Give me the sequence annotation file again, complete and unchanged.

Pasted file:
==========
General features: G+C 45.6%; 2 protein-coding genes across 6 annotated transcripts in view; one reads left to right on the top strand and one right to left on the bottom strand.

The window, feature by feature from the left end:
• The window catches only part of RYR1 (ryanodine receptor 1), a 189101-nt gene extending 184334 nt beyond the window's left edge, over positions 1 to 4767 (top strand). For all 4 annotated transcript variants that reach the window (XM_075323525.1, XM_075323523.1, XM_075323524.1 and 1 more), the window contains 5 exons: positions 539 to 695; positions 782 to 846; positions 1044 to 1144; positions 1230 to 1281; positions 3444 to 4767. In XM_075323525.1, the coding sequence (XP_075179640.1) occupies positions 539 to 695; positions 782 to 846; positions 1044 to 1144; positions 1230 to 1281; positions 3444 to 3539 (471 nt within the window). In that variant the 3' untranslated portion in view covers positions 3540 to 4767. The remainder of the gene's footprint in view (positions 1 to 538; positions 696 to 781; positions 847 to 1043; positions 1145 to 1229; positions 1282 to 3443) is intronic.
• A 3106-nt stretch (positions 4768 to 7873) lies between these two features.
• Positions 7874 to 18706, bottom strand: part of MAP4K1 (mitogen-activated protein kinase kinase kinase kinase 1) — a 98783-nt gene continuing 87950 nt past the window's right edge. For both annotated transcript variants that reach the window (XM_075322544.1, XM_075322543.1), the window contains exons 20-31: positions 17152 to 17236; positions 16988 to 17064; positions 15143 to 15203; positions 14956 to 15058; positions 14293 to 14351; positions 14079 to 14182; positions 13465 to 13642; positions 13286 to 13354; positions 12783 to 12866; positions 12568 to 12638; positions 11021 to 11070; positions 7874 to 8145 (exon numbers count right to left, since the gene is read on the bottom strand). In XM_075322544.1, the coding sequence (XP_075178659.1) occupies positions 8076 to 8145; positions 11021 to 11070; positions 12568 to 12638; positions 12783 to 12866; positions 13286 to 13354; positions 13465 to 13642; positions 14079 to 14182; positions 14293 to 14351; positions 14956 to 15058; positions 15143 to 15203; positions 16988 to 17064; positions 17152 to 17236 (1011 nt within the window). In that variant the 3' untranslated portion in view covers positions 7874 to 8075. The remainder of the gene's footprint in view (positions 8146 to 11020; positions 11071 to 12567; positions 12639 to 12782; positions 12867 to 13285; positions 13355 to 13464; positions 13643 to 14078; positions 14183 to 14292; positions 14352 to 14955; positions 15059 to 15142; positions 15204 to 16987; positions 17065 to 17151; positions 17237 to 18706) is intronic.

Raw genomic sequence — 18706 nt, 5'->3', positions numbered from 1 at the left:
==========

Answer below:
General features: G+C 45.6%; 2 protein-coding genes across 6 annotated transcripts in view; one reads left to right on the top strand and one right to left on the bottom strand.

The window, feature by feature from the left end:
• The window catches only part of RYR1 (ryanodine receptor 1), a 189101-nt gene extending 184334 nt beyond the window's left edge, over positions 1 to 4767 (top strand). For all 4 annotated transcript variants that reach the window (XM_075323525.1, XM_075323523.1, XM_075323524.1 and 1 more), the window contains 5 exons: positions 539 to 695; positions 782 to 846; positions 1044 to 1144; positions 1230 to 1281; positions 3444 to 4767. In XM_075323525.1, the coding sequence (XP_075179640.1) occupies positions 539 to 695; positions 782 to 846; positions 1044 to 1144; positions 1230 to 1281; positions 3444 to 3539 (471 nt within the window). In that variant the 3' untranslated portion in view covers positions 3540 to 4767. The remainder of the gene's footprint in view (positions 1 to 538; positions 696 to 781; positions 847 to 1043; positions 1145 to 1229; positions 1282 to 3443) is intronic.
• A 3106-nt stretch (positions 4768 to 7873) lies between these two features.
• Positions 7874 to 18706, bottom strand: part of MAP4K1 (mitogen-activated protein kinase kinase kinase kinase 1) — a 98783-nt gene continuing 87950 nt past the window's right edge. For both annotated transcript variants that reach the window (XM_075322544.1, XM_075322543.1), the window contains exons 20-31: positions 17152 to 17236; positions 16988 to 17064; positions 15143 to 15203; positions 14956 to 15058; positions 14293 to 14351; positions 14079 to 14182; positions 13465 to 13642; positions 13286 to 13354; positions 12783 to 12866; positions 12568 to 12638; positions 11021 to 11070; positions 7874 to 8145 (exon numbers count right to left, since the gene is read on the bottom strand). In XM_075322544.1, the coding sequence (XP_075178659.1) occupies positions 8076 to 8145; positions 11021 to 11070; positions 12568 to 12638; positions 12783 to 12866; positions 13286 to 13354; positions 13465 to 13642; positions 14079 to 14182; positions 14293 to 14351; positions 14956 to 15058; positions 15143 to 15203; positions 16988 to 17064; positions 17152 to 17236 (1011 nt within the window). In that variant the 3' untranslated portion in view covers positions 7874 to 8075. The remainder of the gene's footprint in view (positions 8146 to 11020; positions 11071 to 12567; positions 12639 to 12782; positions 12867 to 13285; positions 13355 to 13464; positions 13643 to 14078; positions 14183 to 14292; positions 14352 to 14955; positions 15059 to 15142; positions 15204 to 16987; positions 17065 to 17151; positions 17237 to 18706) is intronic.

Raw genomic sequence — 18706 nt, 5'->3', positions numbered from 1 at the left: